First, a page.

Thomas A. Stewart is the Chief Marketing and Knowledge Officer (CMKO) of the global management consulting firm Booz & Company. Stewart most recently served as editor and managing director of Harvard Business Review, and is a best-selling author, an authority on intellectual capital and knowledge management, and an influential thought leader on global management issues and ideas.
During Stewart’s six years with Harvard Business Review, the magazine was a two-time finalist for general excellence in the National Magazine Awards, and received an “Eddie” in 2007 from Folio Magazine.
Previously, Stewart served as the editorial director for Business 2.0 and as a member of Fortune’s Board of Editors. He is the author of two books, Intellectual Capital: The New Wealth of Organizations, and The Wealth of Knowledge: Intellectual Capital and the 21st Century Organization, published by Doubleday Business in 1998 and 2003, respectively.
Stewart is a fellow of the World Economic Forum. He is a summa cum laude graduate of Harvard College, and holds an honorary Doctor of Science degree from Cass School of Business at City University, London.
Question: Where is American capitalism today?
Tom Stewart: If you think about trying to define the American state of capitalism as opposed to say, the European state or other states of capitalism – Chinese capitalism … Let me … Let me … There’s a wonderful book that a Harvard Business School professor named Deborah Sparr wrote called … the Waves, which is a history of … a comparative history of telecommunications technologies in the U.S., the U.K., and on the continent of Europe. And she talks about the telegraph, the telephone, television, the Internet, mobile phones. And she found a pattern, and the pattern is this. On the continent of Europe, a national champion … or a corporation is created. It’s a … It’s … TeleComm. So it’s a … a division of the state is created that develops the technology. It’s a state monopoly. And then maybe eventually 50 or 100 years later, competition comes in. On the U.K. In the U.K., a private national champion corporation – a publicly-chartered corporation like the BBC … TeleComm – is created. It’s not owned by the state, but it’s a monopoly and it’s responsible to the . . . and it’s responsible to the state. And then a … or some other competition comes in. And in the United States in general, we let 1,000 flowers bloom. We have an Oklahoma land rush. We have this crazy generation of a million different conflicting ideas. Then there’s a wild consolidation. A lot of businesses die, and some sort of . . . and … and … and others are formed. And some sort of consensus in our standardization is … around standards, and some sort of . . . some stable state with three or four competitors emerges. Very different models, and it’s a pattern we’ve done over and over and over again. I mean it may be a legacy of the frontier. It may be a legacy of just sort of, you know, “Raise the gates partners. Send those … out and good luck!” you know? I mean it … it could be a cultural … a cultural thing. It’s certainly … it’s a Gold Rush kind of mentality. Certainly the .com boom was the biggest thing in California since the Gold Rush, you know, 150 years before. So I think that’s our cultural capitalist pattern – easy to start a company, easy to go bust, easy to come back after you’ve done it. And I think in the last few years, the … the risks … I mean, each of these has their own benefits, you know, and … and their own risks and rewards. And God knows if I had lived through the first half of the 20th century that Europe had had, I would want to have … I would not consider change my friend. I would want to have a set of regulations and government policies that made it difficult to have radical, crazy and news ideas, because of the social and military and other catastrophes that happened on the continent of Europe in the first half of the 20th century. But I think we’re seeing some pretty risky elements in our model too. I mean obviously there have been. First of all the risks. There are personal risks of … of failure. We . . . Our social safety net is smaller and has more holes in it, and people fall through it. I think there’s also a risk of – and we’re seeing this fiercely – a risk of … of real income disparity. And I think we have reached a dangerous place in the United States now where, first of all, the rewards at the top are so enormous. I mean the money made by billionaires today makes Rockefeller look like a piker. And so the disconn … I think there’s a … a rather growing disconnection between the rewards available to the top and the consequences to everybody else. So we’re not really … We’re not in the same boat. And when the rewards are so great, it’s a lot easier for me, if I have a chance at the rewards to say, “Oh, the hell with everybody else. I’ll just…” you know … “If I can be a … millionaire, why should I care about my neighbors? This is too big an opportunity to pass up.” Whereas if I can only be a millionaire, maybe I … maybe I will pay a little more attention to … to what I do to bring the whole neighborhood up with me. So I think there’s a … I think there’s a real … a real danger in there.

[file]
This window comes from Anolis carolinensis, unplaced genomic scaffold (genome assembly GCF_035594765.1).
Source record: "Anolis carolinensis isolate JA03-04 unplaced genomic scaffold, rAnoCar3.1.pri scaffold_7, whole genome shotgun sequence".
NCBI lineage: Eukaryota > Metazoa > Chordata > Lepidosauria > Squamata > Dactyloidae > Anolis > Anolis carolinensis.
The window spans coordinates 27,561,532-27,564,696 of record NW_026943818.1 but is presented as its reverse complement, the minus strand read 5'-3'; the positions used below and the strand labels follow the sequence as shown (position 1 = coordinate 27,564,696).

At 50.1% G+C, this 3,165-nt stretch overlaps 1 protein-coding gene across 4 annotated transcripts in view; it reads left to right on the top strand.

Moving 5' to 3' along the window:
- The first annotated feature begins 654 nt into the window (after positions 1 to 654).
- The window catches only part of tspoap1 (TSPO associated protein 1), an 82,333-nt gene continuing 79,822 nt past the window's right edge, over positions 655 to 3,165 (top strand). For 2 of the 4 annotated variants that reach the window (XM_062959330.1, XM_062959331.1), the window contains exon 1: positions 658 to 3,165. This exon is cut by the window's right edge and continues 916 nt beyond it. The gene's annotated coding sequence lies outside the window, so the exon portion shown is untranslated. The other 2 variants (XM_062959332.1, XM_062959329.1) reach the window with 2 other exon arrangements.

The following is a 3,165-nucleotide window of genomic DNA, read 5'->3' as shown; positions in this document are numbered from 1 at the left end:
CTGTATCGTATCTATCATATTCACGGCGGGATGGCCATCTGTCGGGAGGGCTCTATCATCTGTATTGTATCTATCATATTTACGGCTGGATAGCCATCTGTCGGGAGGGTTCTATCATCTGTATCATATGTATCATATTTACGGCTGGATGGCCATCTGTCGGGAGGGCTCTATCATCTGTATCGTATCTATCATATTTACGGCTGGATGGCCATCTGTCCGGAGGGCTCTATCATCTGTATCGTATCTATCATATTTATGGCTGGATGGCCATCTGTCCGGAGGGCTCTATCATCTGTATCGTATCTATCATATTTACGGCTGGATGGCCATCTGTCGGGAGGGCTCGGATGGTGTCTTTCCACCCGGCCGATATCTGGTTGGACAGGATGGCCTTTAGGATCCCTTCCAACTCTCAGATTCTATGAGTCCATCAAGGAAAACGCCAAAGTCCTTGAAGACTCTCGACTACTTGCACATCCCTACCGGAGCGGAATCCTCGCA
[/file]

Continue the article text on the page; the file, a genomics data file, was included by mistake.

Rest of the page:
Recorded on: 6/22/07